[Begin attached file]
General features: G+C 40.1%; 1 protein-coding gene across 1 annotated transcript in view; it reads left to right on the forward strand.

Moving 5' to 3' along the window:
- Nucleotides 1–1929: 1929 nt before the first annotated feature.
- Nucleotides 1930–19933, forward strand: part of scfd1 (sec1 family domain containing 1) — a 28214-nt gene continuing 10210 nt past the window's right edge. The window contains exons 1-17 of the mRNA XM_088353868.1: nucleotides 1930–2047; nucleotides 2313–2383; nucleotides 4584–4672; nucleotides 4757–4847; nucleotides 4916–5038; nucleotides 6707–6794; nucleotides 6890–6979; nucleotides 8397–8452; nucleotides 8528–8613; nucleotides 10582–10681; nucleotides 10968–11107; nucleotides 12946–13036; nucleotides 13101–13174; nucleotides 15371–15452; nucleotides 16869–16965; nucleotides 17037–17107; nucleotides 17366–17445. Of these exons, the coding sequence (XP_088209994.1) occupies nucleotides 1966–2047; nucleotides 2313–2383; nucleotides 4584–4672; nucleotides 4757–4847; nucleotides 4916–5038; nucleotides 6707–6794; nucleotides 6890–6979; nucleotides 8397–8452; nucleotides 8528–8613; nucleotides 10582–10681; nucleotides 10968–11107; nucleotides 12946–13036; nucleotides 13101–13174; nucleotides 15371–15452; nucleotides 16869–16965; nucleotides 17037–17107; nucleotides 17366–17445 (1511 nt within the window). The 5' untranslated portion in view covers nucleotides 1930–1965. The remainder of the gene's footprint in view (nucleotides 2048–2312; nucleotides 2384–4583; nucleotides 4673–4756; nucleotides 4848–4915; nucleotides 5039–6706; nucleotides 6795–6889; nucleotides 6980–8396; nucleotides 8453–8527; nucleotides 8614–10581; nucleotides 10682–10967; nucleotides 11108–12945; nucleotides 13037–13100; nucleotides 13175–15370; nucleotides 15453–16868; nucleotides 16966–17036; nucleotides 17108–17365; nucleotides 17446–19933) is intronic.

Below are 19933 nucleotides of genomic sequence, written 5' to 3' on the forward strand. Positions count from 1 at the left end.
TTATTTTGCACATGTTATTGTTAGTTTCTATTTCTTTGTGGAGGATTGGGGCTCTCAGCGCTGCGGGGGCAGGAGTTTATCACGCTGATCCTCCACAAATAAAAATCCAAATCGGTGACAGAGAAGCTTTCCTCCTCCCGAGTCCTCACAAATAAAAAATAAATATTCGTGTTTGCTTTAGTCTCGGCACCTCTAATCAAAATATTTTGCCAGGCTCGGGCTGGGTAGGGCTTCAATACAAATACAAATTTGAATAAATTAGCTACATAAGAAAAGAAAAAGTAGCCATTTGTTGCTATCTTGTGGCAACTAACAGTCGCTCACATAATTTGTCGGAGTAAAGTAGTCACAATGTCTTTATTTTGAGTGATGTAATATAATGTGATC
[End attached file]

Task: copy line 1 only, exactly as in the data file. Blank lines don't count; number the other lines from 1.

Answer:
General features: G+C 40.1%; 1 protein-coding gene across 1 annotated transcript in view; it reads left to right on the forward strand.